Hey there, time traveller!
This article was published 9/9/2019 (653 days ago), so information in it may no longer be current.
Once upon a Banjo Bowl, the Winnipeg Blue Bombers had approximately eight impact starters down, and they still crushed the Saskatchewan Roughriders by a score of 35 to 10. They then went on to win the rest of their football games, and lived happily ever after.
OK, so most of that is a fairy tale — for the time being — but not the part about whupping the team once thought to be their biggest rival in the West. It's safe to say that distinction probably now belongs to the Calgary Stampeders, but you simply cannot overstate how impressive it is to win when a team is this hamstrung with injuries.
Let’s start with the most important position on the field: the quarterback. The quarterback is usually the highest-paid player on the team, because they usually have the most influence on the outcome of games. Unless you are a team with no clearly defined starter, losing your number-one pivot for anything longer than two or three weeks is usually a death sentence to your football season. Not in Winnipeg.
At the most important position on the field, Chris Streveler has now beaten both the Edmonton Eskimos and the Saskatchewan Roughriders, and the only thing that kept him from winning all three games he has started this year was a couple minutes of uncharacteristic play from the defence.
He doesn’t win with finesse, flash, or in conventional ways. He has done it with grit, force of will, and an overwhelming level of physicality. On the post-game show, defensive end Willie Jefferson referred to him as the "juggernaut." This could well have been a reference to the X-Men character, who cannot be stopped once he gets momentum. After watching Streveler "truck" players in the second level and the secondary, this is not the worst comparison or description of his abilities.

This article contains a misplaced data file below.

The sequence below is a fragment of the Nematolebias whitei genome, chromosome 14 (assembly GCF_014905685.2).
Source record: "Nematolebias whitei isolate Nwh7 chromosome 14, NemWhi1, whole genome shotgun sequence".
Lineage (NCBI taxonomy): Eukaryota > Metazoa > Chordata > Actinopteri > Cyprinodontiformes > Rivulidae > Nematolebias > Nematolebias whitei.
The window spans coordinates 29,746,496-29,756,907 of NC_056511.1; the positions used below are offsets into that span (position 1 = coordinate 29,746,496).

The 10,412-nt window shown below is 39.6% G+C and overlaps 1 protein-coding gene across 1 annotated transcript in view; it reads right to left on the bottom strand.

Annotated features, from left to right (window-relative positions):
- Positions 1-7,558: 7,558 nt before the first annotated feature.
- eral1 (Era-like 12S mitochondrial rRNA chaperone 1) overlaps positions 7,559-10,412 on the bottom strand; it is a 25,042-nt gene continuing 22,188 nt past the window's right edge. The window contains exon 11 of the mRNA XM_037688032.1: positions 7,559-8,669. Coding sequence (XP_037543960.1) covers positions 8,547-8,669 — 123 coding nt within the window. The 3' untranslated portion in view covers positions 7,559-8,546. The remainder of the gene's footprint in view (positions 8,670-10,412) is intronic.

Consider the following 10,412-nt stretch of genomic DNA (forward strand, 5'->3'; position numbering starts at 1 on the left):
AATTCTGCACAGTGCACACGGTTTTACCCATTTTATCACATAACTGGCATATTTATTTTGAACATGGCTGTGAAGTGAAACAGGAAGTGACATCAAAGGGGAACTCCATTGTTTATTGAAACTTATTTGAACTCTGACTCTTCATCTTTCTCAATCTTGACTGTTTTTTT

The second MVP-calibre player they have won without having on offence is obviously Andrew Harris. This season, there has been no bigger indicator of success for this football team than the stat line of Harris. When he is involved in the offence, getting enough touches both on the ground and in the air, the team wins. It’s never been easier identifying a key to victory.
Yet having the heart of the offence, and the conductor, unavailable at the same time, didn’t even make this team blink.
In stepped Johnny Augustine, who had precious little experience working with the starting offence in the regular season. So far this season, Harris has rushed for 6.4 yards a carry. Augustine, in his first two starts, averaged 6.3 yards a carry. The longest run Andrew has had for the team this year, is 56 yards. Augustine, in only two games, ripped off a 55-yarder. In the win over the Riders, he also proved to be a force in the passing game, just like Harris.
For good measure, two of the most consistent and explosive performers on offence this year, Nic Demski and Lucky Whitehead, also didn’t play in the second game against the Roughriders. Daniel Petermann and Rasheed Bailey essentially told us to hold their beers, as they stepped up and contributed in big ways in the victory. Furthering this argument, the offensive line has operated all year without one of the starters, left guard Pat Neufeld.
Defensively, they haven’t had to deal with as much adversity when it comes to starters missing time, but two of their best players, defensive end Jackson Jeffcoat and defensive back Brandon Alexander, have missed significant time this season, along with last year’s MVP, Adam Bighill.
Players and coaches talk all the time about the "next man up" mentality. It is usually just a cliché response to a question about how a team will deal with their depleted, injured state. In Winnipeg, in 2019, this next-man-up stuff is for real. The only question that remains to be answered, is how good can they be when most of these players return to the front line.
Doug Brown, always a hard-hitting defensive lineman and frequently a hard-hitting columnist, appears Tuesdays in the Free Press.